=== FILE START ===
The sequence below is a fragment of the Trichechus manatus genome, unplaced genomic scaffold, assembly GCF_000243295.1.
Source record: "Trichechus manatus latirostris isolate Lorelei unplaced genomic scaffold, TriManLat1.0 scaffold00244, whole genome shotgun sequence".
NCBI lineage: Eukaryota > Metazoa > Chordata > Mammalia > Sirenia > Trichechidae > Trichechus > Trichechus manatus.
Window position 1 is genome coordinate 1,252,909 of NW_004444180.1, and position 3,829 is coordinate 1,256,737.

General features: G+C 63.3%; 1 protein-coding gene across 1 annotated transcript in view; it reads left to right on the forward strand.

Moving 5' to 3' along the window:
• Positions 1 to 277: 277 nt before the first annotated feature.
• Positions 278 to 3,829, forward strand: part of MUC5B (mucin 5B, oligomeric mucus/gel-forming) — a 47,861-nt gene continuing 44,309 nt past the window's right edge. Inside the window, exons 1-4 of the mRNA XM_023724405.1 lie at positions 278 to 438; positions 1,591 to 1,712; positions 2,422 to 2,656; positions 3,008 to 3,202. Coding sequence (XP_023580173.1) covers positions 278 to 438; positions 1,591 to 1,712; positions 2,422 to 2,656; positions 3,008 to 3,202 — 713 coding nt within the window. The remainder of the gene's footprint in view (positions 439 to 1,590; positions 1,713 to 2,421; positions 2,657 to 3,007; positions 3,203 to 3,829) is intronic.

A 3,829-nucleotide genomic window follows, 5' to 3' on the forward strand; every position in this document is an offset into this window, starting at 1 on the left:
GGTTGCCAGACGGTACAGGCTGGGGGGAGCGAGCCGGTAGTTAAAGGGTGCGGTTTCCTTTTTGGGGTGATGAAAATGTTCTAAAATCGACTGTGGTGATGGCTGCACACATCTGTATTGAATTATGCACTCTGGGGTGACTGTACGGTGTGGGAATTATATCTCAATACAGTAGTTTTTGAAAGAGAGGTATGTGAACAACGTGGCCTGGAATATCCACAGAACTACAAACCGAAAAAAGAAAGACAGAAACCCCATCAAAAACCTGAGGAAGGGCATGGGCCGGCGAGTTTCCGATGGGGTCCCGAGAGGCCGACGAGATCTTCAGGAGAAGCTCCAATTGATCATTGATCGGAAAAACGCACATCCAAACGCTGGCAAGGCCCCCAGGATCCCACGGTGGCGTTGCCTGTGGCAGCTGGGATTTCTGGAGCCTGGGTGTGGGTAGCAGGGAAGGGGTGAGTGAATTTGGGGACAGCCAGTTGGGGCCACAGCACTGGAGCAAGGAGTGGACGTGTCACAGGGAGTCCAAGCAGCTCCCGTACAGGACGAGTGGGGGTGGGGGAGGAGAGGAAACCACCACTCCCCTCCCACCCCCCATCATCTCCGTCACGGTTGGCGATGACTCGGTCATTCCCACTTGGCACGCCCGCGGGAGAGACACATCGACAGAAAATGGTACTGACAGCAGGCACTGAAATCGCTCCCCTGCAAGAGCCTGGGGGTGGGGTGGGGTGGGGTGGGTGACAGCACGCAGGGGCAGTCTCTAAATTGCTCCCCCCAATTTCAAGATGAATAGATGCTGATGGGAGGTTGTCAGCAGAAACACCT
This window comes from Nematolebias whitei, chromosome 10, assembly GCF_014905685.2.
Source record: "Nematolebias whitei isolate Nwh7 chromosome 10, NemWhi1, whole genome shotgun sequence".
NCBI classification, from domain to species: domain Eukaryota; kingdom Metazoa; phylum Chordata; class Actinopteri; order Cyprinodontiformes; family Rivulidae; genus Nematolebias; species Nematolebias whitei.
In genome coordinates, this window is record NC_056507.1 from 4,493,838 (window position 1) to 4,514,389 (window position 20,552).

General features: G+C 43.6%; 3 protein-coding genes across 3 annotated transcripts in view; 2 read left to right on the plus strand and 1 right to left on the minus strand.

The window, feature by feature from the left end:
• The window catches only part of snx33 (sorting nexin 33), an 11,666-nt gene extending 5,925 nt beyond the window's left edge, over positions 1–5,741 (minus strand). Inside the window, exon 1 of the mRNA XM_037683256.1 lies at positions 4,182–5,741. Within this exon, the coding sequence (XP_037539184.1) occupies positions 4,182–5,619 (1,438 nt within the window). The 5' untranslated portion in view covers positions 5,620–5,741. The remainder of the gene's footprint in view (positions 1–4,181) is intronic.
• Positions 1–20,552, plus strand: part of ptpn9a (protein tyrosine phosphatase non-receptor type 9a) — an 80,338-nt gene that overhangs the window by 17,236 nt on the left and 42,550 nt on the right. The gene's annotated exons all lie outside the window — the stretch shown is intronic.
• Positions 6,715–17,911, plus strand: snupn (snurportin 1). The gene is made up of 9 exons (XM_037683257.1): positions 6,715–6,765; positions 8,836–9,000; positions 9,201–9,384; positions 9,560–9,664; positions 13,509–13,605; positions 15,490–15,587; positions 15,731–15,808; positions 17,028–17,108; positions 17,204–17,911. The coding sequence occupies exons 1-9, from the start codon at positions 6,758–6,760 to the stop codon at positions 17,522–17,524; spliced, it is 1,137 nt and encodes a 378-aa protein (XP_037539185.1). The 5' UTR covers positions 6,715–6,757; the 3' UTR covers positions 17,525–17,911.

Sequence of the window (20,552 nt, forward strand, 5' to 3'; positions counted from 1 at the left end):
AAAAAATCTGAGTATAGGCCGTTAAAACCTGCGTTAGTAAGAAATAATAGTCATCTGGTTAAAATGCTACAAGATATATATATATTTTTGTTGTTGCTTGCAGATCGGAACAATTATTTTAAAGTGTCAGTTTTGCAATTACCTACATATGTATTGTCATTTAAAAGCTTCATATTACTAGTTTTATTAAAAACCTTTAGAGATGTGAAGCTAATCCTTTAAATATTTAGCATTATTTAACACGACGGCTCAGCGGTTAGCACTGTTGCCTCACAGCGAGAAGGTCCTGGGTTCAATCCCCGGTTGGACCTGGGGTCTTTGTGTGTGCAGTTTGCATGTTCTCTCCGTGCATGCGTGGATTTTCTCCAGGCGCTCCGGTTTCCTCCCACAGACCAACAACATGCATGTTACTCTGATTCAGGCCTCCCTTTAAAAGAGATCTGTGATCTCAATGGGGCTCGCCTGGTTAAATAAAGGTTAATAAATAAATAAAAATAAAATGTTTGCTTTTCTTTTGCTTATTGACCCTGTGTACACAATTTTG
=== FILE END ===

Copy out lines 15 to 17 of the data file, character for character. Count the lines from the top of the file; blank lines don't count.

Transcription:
General features: G+C 43.6%; 3 protein-coding genes across 3 annotated transcripts in view; 2 read left to right on the plus strand and 1 right to left on the minus strand.

The window, feature by feature from the left end:
• The window catches only part of snx33 (sorting nexin 33), an 11,666-nt gene extending 5,925 nt beyond the window's left edge, over positions 1–5,741 (minus strand). Inside the window, exon 1 of the mRNA XM_037683256.1 lies at positions 4,182–5,741. Within this exon, the coding sequence (XP_037539184.1) occupies positions 4,182–5,619 (1,438 nt within the window). The 5' untranslated portion in view covers positions 5,620–5,741. The remainder of the gene's footprint in view (positions 1–4,181) is intronic.